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McAllen is for the Birds!

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McAllen, Texas sits at the heart of the Rio Grande Valley, a 100 mile east-west expanse along the northern bank of the Rio Grande River separating the United States from México which includes South Padre Island, Brownsville, Harlingen, Alamo, Port Isabel, Phar, Edinburg, Mercedes, Mission, and Weslaco (pronounced wes-la-coe).

As the largest city in the Rio Grande Valley with an estimated 140,000 denizens, McAllen is an international draw for its 120 miles of bird habitats, ranging from coastal wetlands to freshwater marshes, Riverside thickets, and dry chaparral brush.

As a result, visitors will find nine distinctive birding centers along this migrating stretch designed to highlight, preserve, and educate the public about this natural ecological area which is home to over 500 species of birds and butterflies—some not found anywhere else in the U.S.—and other wildlife.

Each of these centers offer its own unique indoor and outdoor exhibits, walking trails, bird blinds, and observation platforms, historic structures, organized bird walks—some of which go no further than the Rio Grande Valley—and more. 

Quinta Mazatlán

One of the most popular birding entities in the Valley is Quinta Mazatlán, the McAllen Wing of the World Birding Center—“Quinta” is Spanish for an estate, villa, or country house, and “Mazatlán” is an ancient Indian translation in México meaning “Land of the Deer.”

Each year, Quinta Mazatlán boasts about 2.4 million visitors, an estimated 40,000 of them international guests coming from México, the UK, Germany, and Scandinavia, where there are scores of birding and wildlife enthusiasts.

This stunning, urban oasis here is centered around a beautiful historic Spanish revival adobe-style hacienda built in the 1930s by an aviator who was captivated with this area from the sky. Inside, visitors will find a remarkable attention to detail in the tile, flooring, carved doors, archways, fireplace surrounds and other elements, plus a handful of early history exhibits, an art gallery, and bookstore.

Over the years, the property has grown to encompass 20 acres of birding habitats, unique South Texas native woodlands, serene walking trails, wetlands, private reflection areas, a sculpture trail featuring 30 beautiful bronze sculptures, and an outdoor patio and pool area for special events.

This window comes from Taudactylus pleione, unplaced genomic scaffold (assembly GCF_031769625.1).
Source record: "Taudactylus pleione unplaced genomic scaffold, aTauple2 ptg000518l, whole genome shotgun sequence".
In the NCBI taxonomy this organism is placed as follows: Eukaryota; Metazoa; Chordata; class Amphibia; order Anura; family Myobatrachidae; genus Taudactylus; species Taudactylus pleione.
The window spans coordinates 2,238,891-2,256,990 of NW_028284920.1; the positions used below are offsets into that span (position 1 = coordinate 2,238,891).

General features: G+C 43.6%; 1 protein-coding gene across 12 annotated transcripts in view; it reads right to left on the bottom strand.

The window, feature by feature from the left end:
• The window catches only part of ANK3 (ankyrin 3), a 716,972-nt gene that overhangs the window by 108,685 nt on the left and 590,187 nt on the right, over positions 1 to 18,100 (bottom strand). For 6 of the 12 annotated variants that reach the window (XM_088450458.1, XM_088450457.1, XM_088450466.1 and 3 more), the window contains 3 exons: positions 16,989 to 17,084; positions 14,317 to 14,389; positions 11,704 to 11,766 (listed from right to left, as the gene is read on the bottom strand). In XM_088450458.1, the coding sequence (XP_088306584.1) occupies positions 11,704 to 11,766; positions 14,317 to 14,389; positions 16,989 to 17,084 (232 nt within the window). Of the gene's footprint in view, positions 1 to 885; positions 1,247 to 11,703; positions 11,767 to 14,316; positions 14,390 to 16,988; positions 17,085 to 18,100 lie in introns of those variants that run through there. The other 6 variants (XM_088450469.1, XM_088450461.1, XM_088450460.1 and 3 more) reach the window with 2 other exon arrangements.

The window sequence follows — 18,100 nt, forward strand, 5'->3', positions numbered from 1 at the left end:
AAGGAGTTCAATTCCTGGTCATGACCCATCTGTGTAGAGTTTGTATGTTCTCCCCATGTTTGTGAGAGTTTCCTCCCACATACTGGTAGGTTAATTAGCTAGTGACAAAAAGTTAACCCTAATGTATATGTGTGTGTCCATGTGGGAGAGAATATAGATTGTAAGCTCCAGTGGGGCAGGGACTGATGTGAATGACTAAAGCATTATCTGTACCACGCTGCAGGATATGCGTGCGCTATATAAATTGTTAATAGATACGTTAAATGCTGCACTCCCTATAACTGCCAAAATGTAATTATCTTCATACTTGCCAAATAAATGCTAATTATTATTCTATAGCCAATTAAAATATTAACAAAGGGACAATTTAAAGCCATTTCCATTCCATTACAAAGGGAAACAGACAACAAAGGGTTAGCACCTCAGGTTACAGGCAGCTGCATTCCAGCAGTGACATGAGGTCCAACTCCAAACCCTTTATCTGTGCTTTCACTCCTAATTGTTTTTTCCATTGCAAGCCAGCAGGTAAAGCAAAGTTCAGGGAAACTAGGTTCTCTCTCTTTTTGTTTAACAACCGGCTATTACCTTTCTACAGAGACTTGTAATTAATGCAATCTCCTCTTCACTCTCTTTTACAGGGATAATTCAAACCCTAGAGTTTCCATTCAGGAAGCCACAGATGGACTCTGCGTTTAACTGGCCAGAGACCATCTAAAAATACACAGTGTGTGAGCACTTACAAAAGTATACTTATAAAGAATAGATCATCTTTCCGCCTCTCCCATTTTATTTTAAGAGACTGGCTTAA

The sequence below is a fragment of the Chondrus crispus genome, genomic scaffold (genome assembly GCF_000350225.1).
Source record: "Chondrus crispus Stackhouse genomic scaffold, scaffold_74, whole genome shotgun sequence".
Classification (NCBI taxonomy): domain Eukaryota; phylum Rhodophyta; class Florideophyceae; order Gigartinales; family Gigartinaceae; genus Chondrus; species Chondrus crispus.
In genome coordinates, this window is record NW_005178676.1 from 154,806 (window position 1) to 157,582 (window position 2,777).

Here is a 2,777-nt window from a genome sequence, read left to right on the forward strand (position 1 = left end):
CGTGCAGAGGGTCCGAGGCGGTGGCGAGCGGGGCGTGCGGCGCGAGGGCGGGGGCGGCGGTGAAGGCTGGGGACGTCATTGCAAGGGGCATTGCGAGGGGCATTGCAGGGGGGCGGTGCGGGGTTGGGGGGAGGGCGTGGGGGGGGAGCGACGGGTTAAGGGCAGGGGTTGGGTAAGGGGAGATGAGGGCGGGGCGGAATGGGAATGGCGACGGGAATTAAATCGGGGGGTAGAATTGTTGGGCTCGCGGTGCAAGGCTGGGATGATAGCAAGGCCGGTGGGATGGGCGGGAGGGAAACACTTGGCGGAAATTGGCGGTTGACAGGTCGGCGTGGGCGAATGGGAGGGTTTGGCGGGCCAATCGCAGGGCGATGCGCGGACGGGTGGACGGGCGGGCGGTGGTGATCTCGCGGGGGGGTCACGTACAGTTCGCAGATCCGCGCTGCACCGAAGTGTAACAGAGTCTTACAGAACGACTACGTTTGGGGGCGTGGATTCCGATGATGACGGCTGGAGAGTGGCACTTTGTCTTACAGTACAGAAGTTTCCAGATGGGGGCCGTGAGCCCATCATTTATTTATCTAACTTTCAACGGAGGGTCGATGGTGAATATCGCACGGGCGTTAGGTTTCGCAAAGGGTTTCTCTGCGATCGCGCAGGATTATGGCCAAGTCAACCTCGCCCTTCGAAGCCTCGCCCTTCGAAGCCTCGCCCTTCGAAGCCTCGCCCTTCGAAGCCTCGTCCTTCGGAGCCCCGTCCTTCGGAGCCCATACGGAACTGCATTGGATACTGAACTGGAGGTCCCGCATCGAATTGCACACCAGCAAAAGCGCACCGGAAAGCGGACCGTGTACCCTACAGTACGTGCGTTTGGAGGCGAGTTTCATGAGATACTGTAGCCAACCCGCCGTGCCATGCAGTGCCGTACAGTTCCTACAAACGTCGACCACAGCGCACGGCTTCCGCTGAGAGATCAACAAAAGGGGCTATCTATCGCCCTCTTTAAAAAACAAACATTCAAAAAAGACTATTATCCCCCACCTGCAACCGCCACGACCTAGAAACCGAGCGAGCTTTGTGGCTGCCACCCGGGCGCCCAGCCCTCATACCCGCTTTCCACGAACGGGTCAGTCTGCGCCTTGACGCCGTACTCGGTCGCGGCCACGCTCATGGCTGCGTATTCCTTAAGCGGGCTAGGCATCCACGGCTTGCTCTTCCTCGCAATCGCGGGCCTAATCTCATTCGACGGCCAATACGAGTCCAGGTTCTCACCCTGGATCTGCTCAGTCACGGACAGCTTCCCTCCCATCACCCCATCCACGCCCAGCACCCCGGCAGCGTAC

Environmental education is also a major focus here, as “A mansion with a Mission” designed to restore one backyard at a time by encouraging the Valley community to grow native plants that support the natural environment.

Quinta Mazatlán and the Valley are also home to two large, nocturnal, secretive, people-shy wild cats. The Jaguarundi is a beautiful black, brownish-grey, or red cat (it looks like a large weasel) weighing up to 20 pounds, 14 inches tall, and 35 to 55 inches long. The Ocelot, a South American cat resembling a leopard or cheetah, is an endangered species due to poaching for its spectacular fur, and in the U.S. there are only 50 known ocelots, all of which are believed to live here.

Bentsen-Rio Grande Valley State Park

Encompassing 760-acres and adjoining the U.S. Fish and Wildlife refuge tracts, Bentsen-Rio Grande Valley State Park is one of the top birding destinations in the country, so much so that it is open from 7 a.m. to 10 p.m., seven days a week!

Part of the serene beauty and experience here is that no motorized vehicles are allowed, only the quiet electric shuttles which stop at several picturesque feeding and viewing spots to view the cornucopia of bird species including Green Jays, Chacalacas, and other resident winged creatures.

There is also an abundance of hiking trails, a primitive campground, a fishing spot, and a Hawk Tower. The tower is unique in that unlike most observation towers, it is a graduated, wheelchair accessible ramp that winds its way up two stories high, offering spectacular vistas of the area and across the Rio Grande River into México.

Estero Llano Grande

In nearby Weslaco you’ll encounter the spectacular Estero Llano Grande. Representing the largest wetlands environment in the World Birding Center network, the expansive property here encompasses a secure nesting bird island, and a lake populated by marsh cane and other native plants and shrubs where literally hundreds of birds, some endangered species, migrate through or make their home.

Estero Llano Grande is also home to an astounding 300 species of butterflies, half of which are on only found in South Texas, and 111 species of dragonflies.

Among the native animals here are owls, bobcats, nutria, turtles, and alligators, the latter found in Alligator Lake, so called because its shape resembles one.

Rounding out the World Birding Network is the Edinburg Scenic Wetlands, Harlingen Arroyo Colorado, Old Hidalgo Pumphouse, Resaca de la Palma, Roma Bluffs and the South Padre Island Birding and Nature Center.

Learn more about McAllen – A Rising Star in Texas!

 

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